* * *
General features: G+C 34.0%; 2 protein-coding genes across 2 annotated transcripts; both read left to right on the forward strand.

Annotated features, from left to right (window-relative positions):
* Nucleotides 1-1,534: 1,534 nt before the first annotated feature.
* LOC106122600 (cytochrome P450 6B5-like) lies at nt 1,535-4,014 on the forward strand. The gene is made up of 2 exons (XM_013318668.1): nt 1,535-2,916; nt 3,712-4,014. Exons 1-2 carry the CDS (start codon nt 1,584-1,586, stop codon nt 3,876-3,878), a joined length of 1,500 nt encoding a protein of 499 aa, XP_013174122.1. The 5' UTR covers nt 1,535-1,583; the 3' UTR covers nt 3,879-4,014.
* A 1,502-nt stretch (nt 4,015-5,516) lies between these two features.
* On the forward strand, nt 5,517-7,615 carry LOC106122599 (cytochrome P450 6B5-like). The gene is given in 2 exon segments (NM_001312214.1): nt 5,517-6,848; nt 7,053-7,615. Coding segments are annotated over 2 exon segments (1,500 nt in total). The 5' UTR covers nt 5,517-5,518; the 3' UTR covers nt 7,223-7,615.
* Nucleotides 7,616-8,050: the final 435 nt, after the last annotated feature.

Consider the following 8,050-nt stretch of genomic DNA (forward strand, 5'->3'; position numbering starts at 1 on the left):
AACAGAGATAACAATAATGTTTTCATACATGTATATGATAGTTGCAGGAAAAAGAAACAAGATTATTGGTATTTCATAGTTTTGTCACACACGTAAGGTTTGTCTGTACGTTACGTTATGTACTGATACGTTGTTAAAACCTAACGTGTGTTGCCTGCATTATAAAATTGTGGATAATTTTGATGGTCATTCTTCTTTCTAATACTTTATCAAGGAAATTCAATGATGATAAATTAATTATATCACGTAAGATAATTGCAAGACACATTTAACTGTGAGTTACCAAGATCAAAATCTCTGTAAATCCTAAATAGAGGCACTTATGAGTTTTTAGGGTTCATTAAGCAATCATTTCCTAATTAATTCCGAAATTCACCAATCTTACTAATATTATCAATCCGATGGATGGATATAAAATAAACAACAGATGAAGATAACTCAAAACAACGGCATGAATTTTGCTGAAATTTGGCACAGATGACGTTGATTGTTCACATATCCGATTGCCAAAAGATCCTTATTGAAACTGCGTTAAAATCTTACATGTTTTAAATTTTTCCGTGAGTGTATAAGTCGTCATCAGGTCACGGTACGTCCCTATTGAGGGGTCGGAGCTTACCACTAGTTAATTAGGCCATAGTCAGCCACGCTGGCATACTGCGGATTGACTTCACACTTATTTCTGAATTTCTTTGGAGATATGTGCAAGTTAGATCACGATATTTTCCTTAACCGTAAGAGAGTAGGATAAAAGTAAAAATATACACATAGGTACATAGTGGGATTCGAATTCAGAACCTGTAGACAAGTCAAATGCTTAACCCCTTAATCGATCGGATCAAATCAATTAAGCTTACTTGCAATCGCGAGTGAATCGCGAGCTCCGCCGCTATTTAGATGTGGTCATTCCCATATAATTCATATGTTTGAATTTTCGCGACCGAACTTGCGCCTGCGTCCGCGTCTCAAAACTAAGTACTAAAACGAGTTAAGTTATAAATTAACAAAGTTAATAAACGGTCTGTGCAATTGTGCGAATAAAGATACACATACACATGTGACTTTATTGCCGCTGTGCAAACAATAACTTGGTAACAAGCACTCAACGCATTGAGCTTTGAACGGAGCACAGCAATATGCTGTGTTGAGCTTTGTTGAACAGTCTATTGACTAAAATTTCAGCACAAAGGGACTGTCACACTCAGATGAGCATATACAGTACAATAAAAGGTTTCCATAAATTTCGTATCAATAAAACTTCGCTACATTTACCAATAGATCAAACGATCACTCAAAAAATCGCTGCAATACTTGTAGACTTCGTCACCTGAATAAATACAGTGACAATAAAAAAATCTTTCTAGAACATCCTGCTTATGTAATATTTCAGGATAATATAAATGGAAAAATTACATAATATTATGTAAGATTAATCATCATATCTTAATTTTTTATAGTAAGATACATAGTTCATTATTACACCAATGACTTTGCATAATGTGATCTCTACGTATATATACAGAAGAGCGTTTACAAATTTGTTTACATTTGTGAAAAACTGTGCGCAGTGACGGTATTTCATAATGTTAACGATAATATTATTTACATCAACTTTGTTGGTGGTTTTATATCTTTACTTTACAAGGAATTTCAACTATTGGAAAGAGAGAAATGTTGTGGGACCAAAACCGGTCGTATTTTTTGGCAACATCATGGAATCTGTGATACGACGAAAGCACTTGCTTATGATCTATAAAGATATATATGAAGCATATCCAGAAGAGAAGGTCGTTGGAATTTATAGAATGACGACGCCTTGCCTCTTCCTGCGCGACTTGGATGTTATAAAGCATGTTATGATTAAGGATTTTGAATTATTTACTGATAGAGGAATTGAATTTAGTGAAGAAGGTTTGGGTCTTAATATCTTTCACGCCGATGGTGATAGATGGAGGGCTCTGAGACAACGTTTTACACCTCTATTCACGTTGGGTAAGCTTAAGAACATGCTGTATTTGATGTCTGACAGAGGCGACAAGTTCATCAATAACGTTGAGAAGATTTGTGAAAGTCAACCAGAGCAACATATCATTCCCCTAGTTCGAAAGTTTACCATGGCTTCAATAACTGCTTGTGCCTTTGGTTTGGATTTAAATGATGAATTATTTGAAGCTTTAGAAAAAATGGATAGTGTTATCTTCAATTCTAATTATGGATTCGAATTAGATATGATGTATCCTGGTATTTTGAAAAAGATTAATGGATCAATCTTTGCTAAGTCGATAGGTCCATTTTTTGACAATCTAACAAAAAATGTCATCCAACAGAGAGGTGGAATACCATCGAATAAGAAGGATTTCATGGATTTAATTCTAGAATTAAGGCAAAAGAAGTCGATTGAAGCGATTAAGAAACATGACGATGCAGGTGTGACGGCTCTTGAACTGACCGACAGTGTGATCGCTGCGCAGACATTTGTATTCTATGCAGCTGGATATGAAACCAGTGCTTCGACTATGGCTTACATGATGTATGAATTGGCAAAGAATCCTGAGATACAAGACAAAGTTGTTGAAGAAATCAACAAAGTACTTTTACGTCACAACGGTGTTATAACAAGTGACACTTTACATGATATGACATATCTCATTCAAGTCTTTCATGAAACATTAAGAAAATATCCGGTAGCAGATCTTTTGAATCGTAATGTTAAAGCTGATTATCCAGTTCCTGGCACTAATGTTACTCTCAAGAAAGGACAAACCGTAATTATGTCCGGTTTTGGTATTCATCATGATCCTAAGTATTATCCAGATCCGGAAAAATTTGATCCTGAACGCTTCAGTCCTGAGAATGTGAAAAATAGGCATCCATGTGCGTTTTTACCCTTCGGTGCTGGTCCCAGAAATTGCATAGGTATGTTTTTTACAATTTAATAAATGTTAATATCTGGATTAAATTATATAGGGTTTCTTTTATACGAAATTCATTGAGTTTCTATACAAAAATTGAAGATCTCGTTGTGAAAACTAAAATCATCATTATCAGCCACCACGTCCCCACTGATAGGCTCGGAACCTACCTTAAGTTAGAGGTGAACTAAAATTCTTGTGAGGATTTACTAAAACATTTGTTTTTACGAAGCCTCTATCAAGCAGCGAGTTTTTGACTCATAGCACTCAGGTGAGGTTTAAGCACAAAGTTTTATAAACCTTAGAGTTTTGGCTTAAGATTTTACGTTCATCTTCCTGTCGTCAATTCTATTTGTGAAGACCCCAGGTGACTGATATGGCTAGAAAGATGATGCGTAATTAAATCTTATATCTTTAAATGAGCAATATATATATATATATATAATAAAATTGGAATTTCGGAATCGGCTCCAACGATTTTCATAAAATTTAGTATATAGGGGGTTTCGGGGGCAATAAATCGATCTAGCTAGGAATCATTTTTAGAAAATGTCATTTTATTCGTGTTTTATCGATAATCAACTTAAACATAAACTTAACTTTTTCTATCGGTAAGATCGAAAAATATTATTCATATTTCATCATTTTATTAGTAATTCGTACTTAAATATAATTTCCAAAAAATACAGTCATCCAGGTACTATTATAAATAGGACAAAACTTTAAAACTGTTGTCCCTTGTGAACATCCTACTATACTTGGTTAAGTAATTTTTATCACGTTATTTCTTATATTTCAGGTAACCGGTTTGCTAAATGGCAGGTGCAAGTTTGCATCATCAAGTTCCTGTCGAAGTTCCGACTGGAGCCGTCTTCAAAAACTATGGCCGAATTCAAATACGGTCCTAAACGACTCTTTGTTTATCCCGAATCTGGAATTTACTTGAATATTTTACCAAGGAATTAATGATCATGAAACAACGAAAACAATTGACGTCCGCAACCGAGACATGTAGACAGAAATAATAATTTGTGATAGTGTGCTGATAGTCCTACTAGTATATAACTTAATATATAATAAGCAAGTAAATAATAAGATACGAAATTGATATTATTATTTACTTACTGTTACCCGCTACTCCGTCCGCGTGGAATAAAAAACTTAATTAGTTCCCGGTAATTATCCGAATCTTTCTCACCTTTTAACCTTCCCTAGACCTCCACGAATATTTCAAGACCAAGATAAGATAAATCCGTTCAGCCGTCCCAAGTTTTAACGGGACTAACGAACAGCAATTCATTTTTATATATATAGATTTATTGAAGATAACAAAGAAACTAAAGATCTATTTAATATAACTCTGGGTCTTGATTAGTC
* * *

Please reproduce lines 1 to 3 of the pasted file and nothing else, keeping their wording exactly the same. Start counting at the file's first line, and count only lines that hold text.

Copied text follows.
General features: G+C 34.0%; 2 protein-coding genes across 2 annotated transcripts; both read left to right on the forward strand.

Annotated features, from left to right (window-relative positions):
* Nucleotides 1-1,534: 1,534 nt before the first annotated feature.